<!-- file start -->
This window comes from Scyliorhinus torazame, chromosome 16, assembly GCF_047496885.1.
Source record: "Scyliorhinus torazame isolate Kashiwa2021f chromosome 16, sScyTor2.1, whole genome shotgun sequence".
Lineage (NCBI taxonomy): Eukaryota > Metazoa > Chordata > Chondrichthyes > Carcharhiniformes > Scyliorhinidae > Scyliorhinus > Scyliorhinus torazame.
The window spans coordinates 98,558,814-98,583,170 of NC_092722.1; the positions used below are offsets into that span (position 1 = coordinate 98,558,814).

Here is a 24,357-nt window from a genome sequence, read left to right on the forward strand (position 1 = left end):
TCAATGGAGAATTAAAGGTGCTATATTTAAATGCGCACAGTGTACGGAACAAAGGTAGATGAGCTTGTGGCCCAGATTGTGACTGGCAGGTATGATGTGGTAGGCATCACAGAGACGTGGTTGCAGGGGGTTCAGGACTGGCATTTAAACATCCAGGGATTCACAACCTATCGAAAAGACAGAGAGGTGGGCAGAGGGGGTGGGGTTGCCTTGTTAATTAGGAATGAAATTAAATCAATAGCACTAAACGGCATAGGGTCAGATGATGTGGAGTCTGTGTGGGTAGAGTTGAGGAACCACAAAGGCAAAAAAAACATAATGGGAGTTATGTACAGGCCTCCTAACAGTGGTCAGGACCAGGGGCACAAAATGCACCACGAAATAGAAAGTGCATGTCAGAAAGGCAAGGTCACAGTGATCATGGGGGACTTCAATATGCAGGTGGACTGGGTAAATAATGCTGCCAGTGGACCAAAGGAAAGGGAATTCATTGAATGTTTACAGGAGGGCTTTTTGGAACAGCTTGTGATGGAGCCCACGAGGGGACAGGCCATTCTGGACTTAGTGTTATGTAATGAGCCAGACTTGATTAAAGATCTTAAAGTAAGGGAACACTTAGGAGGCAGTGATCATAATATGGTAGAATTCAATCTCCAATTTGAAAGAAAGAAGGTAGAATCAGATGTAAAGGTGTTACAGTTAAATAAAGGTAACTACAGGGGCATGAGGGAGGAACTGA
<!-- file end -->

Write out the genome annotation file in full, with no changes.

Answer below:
This window comes from Scyliorhinus torazame, chromosome 16, assembly GCF_047496885.1.
Source record: "Scyliorhinus torazame isolate Kashiwa2021f chromosome 16, sScyTor2.1, whole genome shotgun sequence".
Lineage (NCBI taxonomy): Eukaryota > Metazoa > Chordata > Chondrichthyes > Carcharhiniformes > Scyliorhinidae > Scyliorhinus > Scyliorhinus torazame.
The window spans coordinates 98,558,814-98,583,170 of NC_092722.1; the positions used below are offsets into that span (position 1 = coordinate 98,558,814).

Here is a 24,357-nt window from a genome sequence, read left to right on the forward strand (position 1 = left end):
TCAATGGAGAATTAAAGGTGCTATATTTAAATGCGCACAGTGTACGGAACAAAGGTAGATGAGCTTGTGGCCCAGATTGTGACTGGCAGGTATGATGTGGTAGGCATCACAGAGACGTGGTTGCAGGGGGTTCAGGACTGGCATTTAAACATCCAGGGATTCACAACCTATCGAAAAGACAGAGAGGTGGGCAGAGGGGGTGGGGTTGCCTTGTTAATTAGGAATGAAATTAAATCAATAGCACTAAACGGCATAGGGTCAGATGATGTGGAGTCTGTGTGGGTAGAGTTGAGGAACCACAAAGGCAAAAAAAACATAATGGGAGTTATGTACAGGCCTCCTAACAGTGGTCAGGACCAGGGGCACAAAATGCACCACGAAATAGAAAGTGCATGTCAGAAAGGCAAGGTCACAGTGATCATGGGGGACTTCAATATGCAGGTGGACTGGGTAAATAATGCTGCCAGTGGACCAAAGGAAAGGGAATTCATTGAATGTTTACAGGAGGGCTTTTTGGAACAGCTTGTGATGGAGCCCACGAGGGGACAGGCCATTCTGGACTTAGTGTTATGTAATGAGCCAGACTTGATTAAAGATCTTAAAGTAAGGGAACACTTAGGAGGCAGTGATCATAATATGGTAGAATTCAATCTCCAATTTGAAAGAAAGAAGGTAGAATCAGATGTAAAGGTGTTACAGTTAAATAAAGGTAACTACAGGGGCATGAGGGAGGAACTGA